Why We Made a Digital Breast Cancer Medical Records Organizer

Calendar Icon March 20, 2021
Reading Time Icon Read Time: 3 min
By Ciitizen

Understanding the complexities of finding clinical trials

Breast cancer patient Alyson Tischler was initially diagnosed just months after having a baby. Treatment sent the disease into remission, Alyson said, but it re-emerged ten years later as triple-negative metastatic breast cancer. A broken medical record system compounded her difficulties. Not only was Alyson struggling to find an effective treatment for the aggressive cancer, but she also had to grapple with the laborious process of getting all the required paperwork to the specialist whom she had selected for further treatment.

“It was the last thing I wanted to be dealing with, having to be a project manager with my own data when I was going through so many other challenges,” Alyson told Ciitizen. “It was a highly-wrought emotional time for me; I was coming to terms with the fact that my treatments didn’t work, and here was this other chore being thrust upon me.”

That type of frustration helped prompt the founding of Ciitizen, a free breast cancer medical records organizer and clinical trial matching service. After the death of his sister, Tania, from metastatic breast cancer in 2017, Ciitizen founder and CEO Anil Sethi discovered that there was information in her fragmented health data that could have extended her life. Anil subsequently launched the Ciitizen breast cancer medical records organizer to provide organized and easy patient access to shareable digital health records.

Anil knows from personal experience that patients need complete medical records to obtain care on multiple levels. Records help patients give their family and caregivers the information they need to provide and coordinate care, they make getting a second opinion easier and faster, and most importantly, they can help patients find better treatment through clinical trials for which they fit the criteria.

But every institution has a different record distribution system, so there’s no single process or standardized method for patients to follow. Many institutions require patients to jump through multiple hoops and deal with many different departments. The confusing process of chasing down records from numerous medical institutions also creates a great deal of wait time and hassle.

Tallulah Anderson’s experience of when the doctor who initially treated her for breast cancer retired is illustrative. With her new doctor more than an hour away, Tallulah had to drive hours back and forth to provide her new health care team with her old imaging and records, as she recalls in a Ciitizen profile. “I had to pick up a CD-ROM one time and drive it over to my other doctor, who couldn’t even look at it” because the electronic health records were incompatible.

Following expert advice for obtaining copies of all patient records is a daunting prospect at best. Breastcancer.org, a nonprofit organization providing breast cancer information and support, recommends several steps that despite their helpfulness, could quickly become burdensome to patients who have gone through numerous procedures.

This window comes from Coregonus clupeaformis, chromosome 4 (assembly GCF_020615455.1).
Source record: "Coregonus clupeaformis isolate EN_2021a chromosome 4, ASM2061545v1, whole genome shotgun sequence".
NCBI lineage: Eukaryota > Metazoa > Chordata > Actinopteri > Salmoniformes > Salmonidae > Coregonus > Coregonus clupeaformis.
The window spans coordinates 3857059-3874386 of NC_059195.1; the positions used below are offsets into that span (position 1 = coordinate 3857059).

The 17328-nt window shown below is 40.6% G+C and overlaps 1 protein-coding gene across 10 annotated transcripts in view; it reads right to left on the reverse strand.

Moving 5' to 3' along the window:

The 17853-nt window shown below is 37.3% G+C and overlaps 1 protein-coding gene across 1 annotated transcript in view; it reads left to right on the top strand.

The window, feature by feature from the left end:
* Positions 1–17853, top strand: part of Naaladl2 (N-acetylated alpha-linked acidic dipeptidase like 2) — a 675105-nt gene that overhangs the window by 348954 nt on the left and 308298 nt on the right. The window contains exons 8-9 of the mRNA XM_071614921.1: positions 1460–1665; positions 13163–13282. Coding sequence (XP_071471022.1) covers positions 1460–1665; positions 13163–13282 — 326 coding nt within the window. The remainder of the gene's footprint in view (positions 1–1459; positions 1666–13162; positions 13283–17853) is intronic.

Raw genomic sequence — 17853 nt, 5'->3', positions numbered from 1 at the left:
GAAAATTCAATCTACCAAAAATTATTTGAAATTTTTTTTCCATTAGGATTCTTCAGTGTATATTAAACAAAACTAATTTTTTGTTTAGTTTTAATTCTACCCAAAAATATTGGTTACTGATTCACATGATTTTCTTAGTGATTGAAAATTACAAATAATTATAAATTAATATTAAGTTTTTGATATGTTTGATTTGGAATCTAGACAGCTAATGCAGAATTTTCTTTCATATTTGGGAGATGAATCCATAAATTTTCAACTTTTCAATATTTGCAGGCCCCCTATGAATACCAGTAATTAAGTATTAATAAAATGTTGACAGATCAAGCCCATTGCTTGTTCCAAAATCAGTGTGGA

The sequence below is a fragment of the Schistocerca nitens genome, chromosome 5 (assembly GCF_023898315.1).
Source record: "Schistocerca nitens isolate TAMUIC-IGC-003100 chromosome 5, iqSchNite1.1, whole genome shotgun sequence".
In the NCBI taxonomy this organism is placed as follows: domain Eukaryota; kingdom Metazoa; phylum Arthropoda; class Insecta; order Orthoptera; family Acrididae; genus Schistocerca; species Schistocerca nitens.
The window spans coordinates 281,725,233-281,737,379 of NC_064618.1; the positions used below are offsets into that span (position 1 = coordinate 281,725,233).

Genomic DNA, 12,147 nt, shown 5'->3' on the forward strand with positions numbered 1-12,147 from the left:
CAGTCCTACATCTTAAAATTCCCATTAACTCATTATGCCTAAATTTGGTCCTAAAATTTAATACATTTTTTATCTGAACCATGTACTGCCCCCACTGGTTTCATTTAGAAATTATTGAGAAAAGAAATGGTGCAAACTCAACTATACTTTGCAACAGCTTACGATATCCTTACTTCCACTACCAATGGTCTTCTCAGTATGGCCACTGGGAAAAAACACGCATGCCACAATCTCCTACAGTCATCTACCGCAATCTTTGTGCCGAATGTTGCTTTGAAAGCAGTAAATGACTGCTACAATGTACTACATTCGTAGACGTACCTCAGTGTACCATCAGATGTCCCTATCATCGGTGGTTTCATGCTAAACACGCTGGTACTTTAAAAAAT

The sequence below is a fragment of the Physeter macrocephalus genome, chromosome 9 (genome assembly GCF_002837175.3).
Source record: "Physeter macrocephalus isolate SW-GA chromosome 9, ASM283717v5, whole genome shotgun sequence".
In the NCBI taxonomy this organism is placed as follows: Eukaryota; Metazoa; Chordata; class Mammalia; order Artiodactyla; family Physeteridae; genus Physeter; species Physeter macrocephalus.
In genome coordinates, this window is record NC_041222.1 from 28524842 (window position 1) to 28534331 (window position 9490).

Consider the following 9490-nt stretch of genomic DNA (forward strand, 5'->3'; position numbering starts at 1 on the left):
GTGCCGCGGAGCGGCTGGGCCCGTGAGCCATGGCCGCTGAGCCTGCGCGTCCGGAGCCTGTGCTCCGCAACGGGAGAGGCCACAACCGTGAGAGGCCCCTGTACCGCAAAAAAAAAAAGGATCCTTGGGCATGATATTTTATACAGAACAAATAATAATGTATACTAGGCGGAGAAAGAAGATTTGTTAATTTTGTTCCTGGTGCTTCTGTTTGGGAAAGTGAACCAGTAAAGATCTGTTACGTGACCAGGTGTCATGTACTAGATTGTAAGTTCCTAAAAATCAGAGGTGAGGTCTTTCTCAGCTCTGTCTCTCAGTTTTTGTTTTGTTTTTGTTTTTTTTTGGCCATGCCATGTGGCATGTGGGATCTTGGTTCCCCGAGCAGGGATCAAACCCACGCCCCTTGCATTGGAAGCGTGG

As a breast cancer medical records organizer, Ciitizen tackles those tasks to help patients track down and organize their medical records. Once it collects patient health records directly from the designated health care providers, patients can access their records through their online accounts. Patients can then share their information with anyone they choose, simply and easily. All they need to do to grant access is provide an email address for the record recipient. Patients can also establish how long that access is available, as well as revoke it at any time.

While Ciitizen aims to overcome the obstacles that prevent patients from aggregating their information, the organization’s focus is squarely on paving the way for patient participation in clinical trials.

Ciitizen administrators believe that cures start with clinical trials. While patients may be aware of clinical trial go-to websites like https://clinicaltrials.gov, medical record logjams can prevent them from finding the trial that’s right for them. Without a breast cancer medical records organizer that can provide complete access to records, patients may not have the information they need to find potential clinical trials or know whether they qualify for them. Moreover, many of the National Cancer Institute’s steps for finding a clinical trial assume that patients have full access to their records.

With an eye toward overcoming such obstacles, Ciitizen uses its digital medical records service to help patients find the right clinical trial options.

Advanced and metastatic breast cancer patients have the option of leveraging their patient treatment and care information to tap into Ciitizen’s free clinical trial matching service. It matches a patient’s medical record data with all the breast cancer clinical trials being run in the United States to provide patients with a personalized report of the ones for which they pre-qualify. The report also shows if patients are qualified for clinical trials with Ciitizen’s partner, IQVIA, the world’s largest clinical research organization.

Ciitizen is a free service that helps patients get more out of their health records. Our platform enables patients to find better treatment options and gives them the opportunity to advance the research for cures. Ready to control all of your medical records in one place? Sign up today in less than 5 minutes!

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